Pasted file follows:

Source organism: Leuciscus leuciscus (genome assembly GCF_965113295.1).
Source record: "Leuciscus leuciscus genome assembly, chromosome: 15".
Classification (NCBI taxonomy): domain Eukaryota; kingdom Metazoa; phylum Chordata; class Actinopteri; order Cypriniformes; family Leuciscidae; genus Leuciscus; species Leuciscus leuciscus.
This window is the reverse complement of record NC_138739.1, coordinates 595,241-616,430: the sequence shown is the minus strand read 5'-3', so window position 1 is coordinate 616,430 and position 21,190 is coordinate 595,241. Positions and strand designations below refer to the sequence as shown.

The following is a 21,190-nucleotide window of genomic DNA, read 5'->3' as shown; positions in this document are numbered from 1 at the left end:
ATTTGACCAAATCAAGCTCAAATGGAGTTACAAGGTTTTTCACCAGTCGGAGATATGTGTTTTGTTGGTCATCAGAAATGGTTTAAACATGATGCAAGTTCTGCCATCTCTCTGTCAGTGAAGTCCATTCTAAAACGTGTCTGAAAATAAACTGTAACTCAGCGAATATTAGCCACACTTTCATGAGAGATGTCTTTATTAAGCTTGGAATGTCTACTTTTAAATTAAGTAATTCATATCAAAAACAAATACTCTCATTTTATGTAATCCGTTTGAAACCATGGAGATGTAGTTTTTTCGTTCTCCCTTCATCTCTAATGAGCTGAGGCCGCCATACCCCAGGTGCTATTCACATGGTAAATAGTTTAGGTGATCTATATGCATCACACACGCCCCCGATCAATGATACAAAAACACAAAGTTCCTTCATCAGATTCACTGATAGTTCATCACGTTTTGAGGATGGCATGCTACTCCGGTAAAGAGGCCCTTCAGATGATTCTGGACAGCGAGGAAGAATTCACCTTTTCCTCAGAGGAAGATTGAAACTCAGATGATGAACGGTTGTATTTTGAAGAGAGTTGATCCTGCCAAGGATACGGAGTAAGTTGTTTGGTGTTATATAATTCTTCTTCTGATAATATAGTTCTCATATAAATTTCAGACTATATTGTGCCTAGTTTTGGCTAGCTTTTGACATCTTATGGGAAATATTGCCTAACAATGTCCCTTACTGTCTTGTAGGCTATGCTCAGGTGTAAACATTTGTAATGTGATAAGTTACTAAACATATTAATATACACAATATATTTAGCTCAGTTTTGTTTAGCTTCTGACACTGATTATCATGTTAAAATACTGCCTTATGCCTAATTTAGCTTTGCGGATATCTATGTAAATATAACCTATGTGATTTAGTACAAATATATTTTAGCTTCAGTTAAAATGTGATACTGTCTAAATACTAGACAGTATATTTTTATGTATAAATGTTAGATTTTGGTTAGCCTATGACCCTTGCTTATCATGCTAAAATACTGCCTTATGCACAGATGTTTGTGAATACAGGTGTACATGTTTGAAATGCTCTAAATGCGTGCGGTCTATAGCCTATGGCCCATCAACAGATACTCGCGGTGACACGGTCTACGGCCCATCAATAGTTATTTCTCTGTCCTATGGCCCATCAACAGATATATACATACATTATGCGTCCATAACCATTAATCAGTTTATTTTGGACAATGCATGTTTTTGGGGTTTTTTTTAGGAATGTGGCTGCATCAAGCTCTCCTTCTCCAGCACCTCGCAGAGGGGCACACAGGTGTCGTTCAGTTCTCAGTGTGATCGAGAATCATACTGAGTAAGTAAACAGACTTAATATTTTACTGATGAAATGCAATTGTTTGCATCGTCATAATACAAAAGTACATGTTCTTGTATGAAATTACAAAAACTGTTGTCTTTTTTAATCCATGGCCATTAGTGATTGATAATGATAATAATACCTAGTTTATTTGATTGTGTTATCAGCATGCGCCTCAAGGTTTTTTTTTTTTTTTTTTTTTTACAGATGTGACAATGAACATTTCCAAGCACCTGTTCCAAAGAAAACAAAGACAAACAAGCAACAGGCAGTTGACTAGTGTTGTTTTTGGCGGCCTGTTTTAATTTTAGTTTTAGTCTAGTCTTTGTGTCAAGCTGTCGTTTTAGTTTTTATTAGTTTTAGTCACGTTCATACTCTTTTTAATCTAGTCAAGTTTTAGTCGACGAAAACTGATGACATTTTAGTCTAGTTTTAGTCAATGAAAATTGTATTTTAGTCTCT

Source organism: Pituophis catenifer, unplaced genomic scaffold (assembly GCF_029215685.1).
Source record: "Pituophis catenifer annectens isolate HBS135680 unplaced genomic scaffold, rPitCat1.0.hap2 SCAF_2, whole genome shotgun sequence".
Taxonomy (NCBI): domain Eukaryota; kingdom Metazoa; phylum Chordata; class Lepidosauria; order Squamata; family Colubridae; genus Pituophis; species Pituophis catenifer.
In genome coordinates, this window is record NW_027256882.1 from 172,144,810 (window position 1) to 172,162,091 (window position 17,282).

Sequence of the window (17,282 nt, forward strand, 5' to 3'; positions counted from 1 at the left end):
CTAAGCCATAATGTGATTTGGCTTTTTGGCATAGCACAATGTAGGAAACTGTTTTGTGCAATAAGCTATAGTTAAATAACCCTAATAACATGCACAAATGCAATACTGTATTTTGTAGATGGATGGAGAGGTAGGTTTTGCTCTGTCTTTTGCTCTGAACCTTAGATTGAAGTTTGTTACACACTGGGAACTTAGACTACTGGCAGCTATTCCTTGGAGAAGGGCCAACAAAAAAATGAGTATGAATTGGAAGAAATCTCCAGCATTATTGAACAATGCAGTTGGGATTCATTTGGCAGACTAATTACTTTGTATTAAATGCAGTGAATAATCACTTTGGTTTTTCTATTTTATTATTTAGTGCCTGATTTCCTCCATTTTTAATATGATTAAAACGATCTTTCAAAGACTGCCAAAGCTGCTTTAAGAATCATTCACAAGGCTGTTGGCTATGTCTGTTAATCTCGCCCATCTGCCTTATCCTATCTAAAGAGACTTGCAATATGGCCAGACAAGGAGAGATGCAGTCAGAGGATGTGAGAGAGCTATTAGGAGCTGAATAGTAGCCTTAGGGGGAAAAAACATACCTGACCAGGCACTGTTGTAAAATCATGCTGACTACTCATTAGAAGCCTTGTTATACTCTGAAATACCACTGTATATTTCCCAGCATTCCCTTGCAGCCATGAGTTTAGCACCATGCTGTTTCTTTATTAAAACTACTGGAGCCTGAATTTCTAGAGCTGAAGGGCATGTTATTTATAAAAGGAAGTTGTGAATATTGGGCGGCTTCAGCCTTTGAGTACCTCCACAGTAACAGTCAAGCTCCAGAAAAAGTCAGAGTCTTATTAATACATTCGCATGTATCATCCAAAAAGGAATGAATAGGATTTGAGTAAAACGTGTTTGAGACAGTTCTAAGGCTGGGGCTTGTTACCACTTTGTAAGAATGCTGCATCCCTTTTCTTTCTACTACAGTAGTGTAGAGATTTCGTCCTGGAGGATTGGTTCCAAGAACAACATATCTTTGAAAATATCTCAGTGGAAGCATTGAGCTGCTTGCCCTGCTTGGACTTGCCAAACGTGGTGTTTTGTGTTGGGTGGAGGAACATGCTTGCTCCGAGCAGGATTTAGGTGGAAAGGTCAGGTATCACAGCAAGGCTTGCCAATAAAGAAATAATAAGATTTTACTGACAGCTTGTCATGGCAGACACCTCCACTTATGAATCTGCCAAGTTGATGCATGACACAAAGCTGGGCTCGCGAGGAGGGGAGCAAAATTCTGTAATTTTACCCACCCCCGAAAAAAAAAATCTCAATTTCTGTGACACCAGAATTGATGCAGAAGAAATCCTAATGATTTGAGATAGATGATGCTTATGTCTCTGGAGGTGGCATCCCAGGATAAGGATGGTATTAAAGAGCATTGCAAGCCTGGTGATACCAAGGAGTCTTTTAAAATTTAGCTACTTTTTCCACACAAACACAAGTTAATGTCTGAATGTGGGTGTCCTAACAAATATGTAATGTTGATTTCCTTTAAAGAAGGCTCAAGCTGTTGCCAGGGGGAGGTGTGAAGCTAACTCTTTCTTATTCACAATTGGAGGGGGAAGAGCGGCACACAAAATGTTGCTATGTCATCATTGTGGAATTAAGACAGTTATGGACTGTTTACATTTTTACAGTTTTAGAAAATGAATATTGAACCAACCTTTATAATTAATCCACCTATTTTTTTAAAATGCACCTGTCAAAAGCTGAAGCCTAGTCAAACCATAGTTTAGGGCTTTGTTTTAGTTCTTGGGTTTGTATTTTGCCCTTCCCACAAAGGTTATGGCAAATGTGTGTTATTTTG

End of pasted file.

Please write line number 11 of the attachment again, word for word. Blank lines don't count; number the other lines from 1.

Sequence of the window (17,282 nt, forward strand, 5' to 3'; positions counted from 1 at the left end):